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Friday, July 1, 2016

Fantômas by Marcel Allain and Pierre Souvestre



More clever than smart
Although far from a household name these days, Fantômas was all the rage 100 years ago, and he enjoyed popularity in books, movies, and comics for most of the 20th century. Created by French authors Marcel Allain and Pierre Souvestre, the character’s debut, simply title Fantômas, was published in 1911. Fantômas is a legendary criminal and a master of disguise. He seems to be patterned after Arsène Lupin, the gentleman thief created by Maurice Leblanc a few years earlier. However, Fantômas ups the ante in sheer sinisterness. Like his predecessor, Fantômas is an expert thief, but unlike Lupin, he is also a brutal murderer. He kills not only for personal gain, but also because he enjoys it. No one is sure what Fantômas looks like or what alias or persona he will assume next. In this first book, even his very existence is in doubt.

One true believer is Inspector Juve, a police detective tasked with solving a string of murders and thefts that may or may not have been committed by this mysterious villain. Inspector Juve has kept track of Fantômas’s exploits over the years, but never before has he gotten so close to capturing this elusive killer. Juve is the closest thing the novel has to a protagonist, but the authors jump around to different members of the ensemble cast in each chapter. In a typical murder mystery, the author provides his audience with clues, challenging the astute reader to figure out the puzzle. Allain and Souvestre, on the other hand, frustratingly conceal the clues from you as well. Because the reader doesn’t spend a lot of time with Juve, he’s always showing up armed with knowledge the reader couldn’t possibly have foreseen. A typical chapter in the book opens with a pair or more of unfamiliar characters. They engage in a protracted dialogue in which very little is revealed, then at the end of the chapter you find out one or two of them were so-and-so in disguise. There are three or four masters of disguise in the book—some good, some bad. Another oft-used tactic is to refer to a character simply as “a man” and then after 20 minutes of reading you find out that man was Juve or some other previously introduced character. Games such as these get annoying after a while, and the plot defies belief more times than is pardonable. It’s so easy to fool someone with a disguise in this book, you’d think they were wearing the laser-cut latex masks from Mission Impossible.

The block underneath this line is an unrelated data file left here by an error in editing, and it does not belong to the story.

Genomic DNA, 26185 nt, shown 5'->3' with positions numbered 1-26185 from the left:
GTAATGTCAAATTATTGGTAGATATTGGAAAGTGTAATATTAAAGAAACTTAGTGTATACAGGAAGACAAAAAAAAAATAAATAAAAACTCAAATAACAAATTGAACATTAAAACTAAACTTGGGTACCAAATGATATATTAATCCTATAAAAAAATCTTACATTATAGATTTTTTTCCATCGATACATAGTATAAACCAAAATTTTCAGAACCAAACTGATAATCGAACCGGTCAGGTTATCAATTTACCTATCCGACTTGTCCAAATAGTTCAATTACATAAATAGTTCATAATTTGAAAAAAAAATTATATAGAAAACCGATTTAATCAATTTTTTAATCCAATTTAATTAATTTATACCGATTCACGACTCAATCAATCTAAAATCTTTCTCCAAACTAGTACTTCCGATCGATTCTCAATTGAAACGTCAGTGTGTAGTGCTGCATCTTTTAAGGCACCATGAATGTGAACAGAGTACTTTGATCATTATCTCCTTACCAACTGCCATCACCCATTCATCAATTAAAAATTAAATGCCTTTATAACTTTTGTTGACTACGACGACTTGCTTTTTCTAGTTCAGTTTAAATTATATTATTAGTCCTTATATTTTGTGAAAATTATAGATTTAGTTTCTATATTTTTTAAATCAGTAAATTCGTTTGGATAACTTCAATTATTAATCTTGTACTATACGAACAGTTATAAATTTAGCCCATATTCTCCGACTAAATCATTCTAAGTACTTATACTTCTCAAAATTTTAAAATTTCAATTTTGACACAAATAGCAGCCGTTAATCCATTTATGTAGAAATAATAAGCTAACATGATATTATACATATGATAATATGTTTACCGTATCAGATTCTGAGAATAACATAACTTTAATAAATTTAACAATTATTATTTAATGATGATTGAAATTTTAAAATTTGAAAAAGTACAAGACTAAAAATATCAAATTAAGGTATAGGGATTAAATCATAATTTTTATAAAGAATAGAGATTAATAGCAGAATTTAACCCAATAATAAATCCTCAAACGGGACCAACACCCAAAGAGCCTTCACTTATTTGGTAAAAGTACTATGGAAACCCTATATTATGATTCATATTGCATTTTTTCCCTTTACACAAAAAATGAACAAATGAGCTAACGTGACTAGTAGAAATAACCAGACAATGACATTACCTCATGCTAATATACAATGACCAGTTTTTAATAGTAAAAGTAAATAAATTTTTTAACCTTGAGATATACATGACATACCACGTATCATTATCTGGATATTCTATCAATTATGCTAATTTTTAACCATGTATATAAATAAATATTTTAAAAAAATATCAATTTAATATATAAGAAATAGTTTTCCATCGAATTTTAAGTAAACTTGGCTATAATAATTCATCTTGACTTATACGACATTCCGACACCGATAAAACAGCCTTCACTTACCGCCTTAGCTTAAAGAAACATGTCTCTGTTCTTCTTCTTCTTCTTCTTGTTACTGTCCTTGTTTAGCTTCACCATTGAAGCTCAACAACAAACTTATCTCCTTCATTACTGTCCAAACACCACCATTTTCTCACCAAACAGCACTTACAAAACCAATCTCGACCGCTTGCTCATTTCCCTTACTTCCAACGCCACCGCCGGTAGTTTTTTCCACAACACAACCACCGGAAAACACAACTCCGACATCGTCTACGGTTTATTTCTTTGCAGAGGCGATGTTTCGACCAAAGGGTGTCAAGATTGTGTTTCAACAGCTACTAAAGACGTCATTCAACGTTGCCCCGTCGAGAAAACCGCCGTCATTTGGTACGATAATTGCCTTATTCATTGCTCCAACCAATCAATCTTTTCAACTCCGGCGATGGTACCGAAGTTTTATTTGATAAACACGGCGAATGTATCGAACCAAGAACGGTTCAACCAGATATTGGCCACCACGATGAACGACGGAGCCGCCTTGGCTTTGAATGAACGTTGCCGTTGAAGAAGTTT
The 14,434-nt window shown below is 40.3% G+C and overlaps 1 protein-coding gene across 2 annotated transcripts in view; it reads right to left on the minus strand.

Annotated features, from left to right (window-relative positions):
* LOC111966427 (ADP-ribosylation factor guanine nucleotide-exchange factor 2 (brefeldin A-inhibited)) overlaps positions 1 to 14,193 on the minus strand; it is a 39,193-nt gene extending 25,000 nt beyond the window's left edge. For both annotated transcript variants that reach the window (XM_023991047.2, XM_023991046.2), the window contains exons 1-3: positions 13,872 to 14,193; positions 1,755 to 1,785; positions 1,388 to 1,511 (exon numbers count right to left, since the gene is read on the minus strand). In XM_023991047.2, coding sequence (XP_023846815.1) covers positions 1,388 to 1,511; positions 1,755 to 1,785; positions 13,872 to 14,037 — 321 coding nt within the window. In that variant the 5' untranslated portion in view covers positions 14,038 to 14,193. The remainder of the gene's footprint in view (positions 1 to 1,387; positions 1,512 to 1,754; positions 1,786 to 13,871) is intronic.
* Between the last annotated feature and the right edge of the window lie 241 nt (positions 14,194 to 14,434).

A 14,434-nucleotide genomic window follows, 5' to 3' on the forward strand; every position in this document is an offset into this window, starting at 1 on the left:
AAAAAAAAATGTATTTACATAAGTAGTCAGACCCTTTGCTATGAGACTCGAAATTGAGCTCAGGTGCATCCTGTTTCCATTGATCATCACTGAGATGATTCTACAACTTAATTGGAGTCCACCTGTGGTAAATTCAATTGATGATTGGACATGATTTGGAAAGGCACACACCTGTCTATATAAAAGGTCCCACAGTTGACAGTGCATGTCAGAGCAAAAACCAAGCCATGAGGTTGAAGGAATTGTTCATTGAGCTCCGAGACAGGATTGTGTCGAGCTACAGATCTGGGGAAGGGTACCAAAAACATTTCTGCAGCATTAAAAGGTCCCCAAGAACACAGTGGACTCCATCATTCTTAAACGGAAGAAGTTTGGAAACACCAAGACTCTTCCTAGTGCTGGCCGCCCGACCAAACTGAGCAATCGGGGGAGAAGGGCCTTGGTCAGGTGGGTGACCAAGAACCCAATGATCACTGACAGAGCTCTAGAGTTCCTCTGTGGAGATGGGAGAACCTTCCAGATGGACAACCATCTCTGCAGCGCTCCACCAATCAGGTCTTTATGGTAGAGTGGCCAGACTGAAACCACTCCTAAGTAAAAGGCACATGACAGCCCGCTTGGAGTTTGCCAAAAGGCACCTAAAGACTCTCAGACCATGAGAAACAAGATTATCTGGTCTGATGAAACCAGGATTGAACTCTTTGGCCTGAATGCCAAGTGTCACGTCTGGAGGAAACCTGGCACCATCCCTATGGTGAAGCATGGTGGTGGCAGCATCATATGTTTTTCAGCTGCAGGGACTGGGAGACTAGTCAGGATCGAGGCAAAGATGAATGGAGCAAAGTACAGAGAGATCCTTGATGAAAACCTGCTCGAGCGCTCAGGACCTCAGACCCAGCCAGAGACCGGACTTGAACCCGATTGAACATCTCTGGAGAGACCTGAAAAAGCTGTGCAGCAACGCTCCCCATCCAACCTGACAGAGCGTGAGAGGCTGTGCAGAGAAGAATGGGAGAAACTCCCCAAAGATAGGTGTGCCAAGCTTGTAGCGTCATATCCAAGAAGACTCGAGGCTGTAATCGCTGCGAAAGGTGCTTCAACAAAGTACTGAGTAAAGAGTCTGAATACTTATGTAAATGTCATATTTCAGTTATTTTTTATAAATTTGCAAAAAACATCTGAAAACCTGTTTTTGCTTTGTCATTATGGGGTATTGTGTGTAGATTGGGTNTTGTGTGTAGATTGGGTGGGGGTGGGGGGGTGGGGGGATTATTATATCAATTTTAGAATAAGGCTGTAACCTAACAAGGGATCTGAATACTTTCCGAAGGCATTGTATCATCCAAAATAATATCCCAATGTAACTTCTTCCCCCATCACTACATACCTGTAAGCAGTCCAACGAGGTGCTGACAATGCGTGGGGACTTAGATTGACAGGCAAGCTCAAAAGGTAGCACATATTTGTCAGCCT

Despite all the confusion and obfuscation, the story ends up pretty much just how you would expect. When Juve points out the guilty party, it’s no shock. You’d think that after all the twists and turns Allain and Souvestre would want to wrap it up with a surprise ending, but no. Over the course of the book, the authors craft an intricate web of relationships between the disparate cast of characters, but the ultimate revelation of the guilty part is anticlimactic. The novel then ends with an incredibly convenient contrivance that leaves the door open for a sequel.

Given the international popularity of Fantômas, I expected more. Perhaps this sort of thing plays better on film, because I found the debut novel quite disappointing. It’s entertaining at first, but by the end I was glad to be done with it. Fantômas and I may cross paths again someday, but for now I think I’ll go back to Arsène Lupin.